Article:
Human Cartilage Tissue Engineering Using Type I Collagen/Heparan Sulfate Scaffolds

Human Cartilage Tissue Engineering Using Type I Collagen/Heparan Sulfate Scaffolds

Introduction: Cartilage engineering may provide a promising alternative solution to current methods of cartilage repair. The aim of this study was to evaluate the suitability of type I collagen (Col I) scaffolds with and without heparan sulfate (HS) to support attachment, proliferation and chondrogenic differentiation of human bone marrow mesenchymal stem cells (hBMSCs).

Materials and Methods: hBMSCs were cultured in Col I, Col I+1%HS, Col I+2%HS and Col I+3%HS scaffolds in both chondrogenic and non-differentiation media for 15 and 30 days. The resulting neo-tissues were analyzed using histochemistry, immunohistochemistry, electron microscopy (EM) and molecular biology. Collagen released into the media by the constructs was also measured by dye-binding assays.

Results: Our results showed successful growth and proliferation of hBMSCs on all scaffolds analyzed. Better results were obtained in chondrogenic cultures after 30 days, in which we observed oval/ rounded cells along the scaffolds, and extracellular matrix (ECM) by EM; this ECM was strongly positive for proteoglycan (PG) safranin O staining and staining for type II (Col II). Greater total collagen release was found in supernatants of chondrogenic cultures than in controls. The best results for all analyses were found in scaffolds including HS.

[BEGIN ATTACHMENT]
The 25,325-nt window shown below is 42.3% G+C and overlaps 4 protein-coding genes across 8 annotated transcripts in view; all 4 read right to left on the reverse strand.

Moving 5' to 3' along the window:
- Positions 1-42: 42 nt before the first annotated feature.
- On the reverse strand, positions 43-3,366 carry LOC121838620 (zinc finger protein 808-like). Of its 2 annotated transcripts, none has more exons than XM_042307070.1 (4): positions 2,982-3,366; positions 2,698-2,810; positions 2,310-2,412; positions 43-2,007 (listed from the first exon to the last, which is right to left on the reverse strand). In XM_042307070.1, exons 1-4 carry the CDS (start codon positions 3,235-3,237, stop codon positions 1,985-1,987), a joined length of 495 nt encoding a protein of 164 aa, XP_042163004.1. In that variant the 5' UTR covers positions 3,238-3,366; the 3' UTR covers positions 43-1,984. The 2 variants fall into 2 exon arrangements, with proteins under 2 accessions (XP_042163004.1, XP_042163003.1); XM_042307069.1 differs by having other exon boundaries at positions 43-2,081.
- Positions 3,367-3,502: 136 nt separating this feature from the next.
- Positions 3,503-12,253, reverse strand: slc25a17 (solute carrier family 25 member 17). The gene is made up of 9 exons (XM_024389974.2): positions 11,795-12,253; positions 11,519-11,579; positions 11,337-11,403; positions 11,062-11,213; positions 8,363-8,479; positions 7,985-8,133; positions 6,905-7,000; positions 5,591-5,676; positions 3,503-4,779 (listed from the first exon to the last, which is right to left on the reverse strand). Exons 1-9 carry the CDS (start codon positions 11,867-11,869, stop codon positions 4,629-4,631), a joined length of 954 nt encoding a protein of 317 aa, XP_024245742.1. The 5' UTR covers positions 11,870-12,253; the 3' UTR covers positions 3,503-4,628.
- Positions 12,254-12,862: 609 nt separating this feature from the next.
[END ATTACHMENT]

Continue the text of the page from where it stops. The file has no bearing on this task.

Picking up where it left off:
Conclusions: We conclude that the Col I and HS scaffolds used in this study are suitable supports for hBMSCs to differentiate toward chondrocyte-like cells in chondrogenic medium. We observe that the addition of HS to Col I scaffolds improves the chondrogenic phenotype of the cells, with Col I+3%HS being the best scaffold.

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